US Abortion Rates Have Hit A Historic Low

Pro-choice and pro-life activists
The Guttmacher Institute found abortion rates have dropped to the lowest numbers since Roe v. Wade.

U.S. abortion rates have dropped to the lowest numbers recorded since the time of Roe v. Wade.

A report by the Guttmacher Institute, a research group that advocates for reproductive rights and supports legal abortion, says rates have dropped below 1 million for the first time since 1975. In 2013, there were an estimated 958,700 abortions in the U.S.

In 2014, there were even fewer. On average, there were 14.6 abortions for every 1,000 women ages 15-44, which is the lowest recorded rate since the landmark Supreme Court decision in 1973.

And the numbers have been dropping for decades. There was a peak in the 1980s, but abortions in the age group studied have been on a relatively steady decline since then. The institute didn't investigate the cause of the drop but notes it's likely a combination of factors.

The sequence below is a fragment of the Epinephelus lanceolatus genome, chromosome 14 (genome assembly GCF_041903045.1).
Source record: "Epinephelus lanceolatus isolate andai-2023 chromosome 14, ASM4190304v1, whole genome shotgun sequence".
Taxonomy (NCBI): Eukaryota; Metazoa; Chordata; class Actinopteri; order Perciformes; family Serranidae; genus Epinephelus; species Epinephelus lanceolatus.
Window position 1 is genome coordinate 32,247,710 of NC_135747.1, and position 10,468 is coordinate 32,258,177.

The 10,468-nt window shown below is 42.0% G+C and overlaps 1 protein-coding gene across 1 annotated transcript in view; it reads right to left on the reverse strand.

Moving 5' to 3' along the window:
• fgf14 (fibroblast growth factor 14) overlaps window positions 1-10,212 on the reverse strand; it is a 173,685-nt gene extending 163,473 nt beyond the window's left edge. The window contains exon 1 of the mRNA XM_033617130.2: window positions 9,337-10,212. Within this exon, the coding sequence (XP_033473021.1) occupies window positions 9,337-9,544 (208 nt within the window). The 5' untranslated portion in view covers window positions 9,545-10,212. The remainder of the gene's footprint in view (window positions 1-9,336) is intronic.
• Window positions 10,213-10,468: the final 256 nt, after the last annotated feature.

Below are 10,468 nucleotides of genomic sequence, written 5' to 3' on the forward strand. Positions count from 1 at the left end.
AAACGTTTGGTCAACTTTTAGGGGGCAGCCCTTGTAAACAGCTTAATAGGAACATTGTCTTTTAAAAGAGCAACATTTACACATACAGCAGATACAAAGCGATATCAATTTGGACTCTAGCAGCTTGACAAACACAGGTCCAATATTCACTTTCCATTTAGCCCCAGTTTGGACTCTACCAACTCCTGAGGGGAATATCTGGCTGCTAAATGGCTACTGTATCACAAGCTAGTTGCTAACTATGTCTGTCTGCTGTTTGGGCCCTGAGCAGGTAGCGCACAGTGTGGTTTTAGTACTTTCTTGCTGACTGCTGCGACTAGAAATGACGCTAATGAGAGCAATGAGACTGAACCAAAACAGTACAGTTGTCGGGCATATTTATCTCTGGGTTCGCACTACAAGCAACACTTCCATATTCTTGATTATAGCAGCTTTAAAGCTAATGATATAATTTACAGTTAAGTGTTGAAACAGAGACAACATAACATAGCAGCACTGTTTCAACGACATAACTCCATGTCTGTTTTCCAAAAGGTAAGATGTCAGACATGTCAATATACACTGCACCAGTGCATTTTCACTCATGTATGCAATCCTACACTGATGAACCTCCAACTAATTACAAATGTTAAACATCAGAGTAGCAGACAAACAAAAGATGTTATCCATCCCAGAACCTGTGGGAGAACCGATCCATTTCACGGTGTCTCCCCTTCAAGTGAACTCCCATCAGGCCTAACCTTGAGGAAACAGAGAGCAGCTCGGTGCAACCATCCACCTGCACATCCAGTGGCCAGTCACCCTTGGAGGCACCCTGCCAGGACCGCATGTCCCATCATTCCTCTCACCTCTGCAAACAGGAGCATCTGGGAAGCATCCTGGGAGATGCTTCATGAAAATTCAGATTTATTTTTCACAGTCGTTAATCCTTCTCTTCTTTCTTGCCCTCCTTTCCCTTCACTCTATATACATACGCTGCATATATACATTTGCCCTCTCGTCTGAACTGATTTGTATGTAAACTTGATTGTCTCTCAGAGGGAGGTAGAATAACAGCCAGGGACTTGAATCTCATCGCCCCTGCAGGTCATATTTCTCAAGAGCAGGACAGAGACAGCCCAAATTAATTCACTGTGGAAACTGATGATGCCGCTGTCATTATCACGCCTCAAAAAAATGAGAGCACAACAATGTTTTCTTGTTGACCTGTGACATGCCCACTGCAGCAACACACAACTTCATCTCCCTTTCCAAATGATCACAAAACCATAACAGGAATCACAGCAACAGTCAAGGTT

Increased contraception use has led to a decline in unintended pregnancies, possibly contributing to the decline in abortions. But abortion restrictions passed in several states could also be a factor.

The findings come as many conservative politicians and pro-life activists are fighting to defund Planned Parenthood, which provides contraceptive and reproductive services to women. House Speaker Paul Ryan has vowed to take away all federal funds from the organization as part of an effort to repeal the Affordable Care Act.

The institute's analysis was based on a survey conducted in all known abortion-providing facilities in the United States.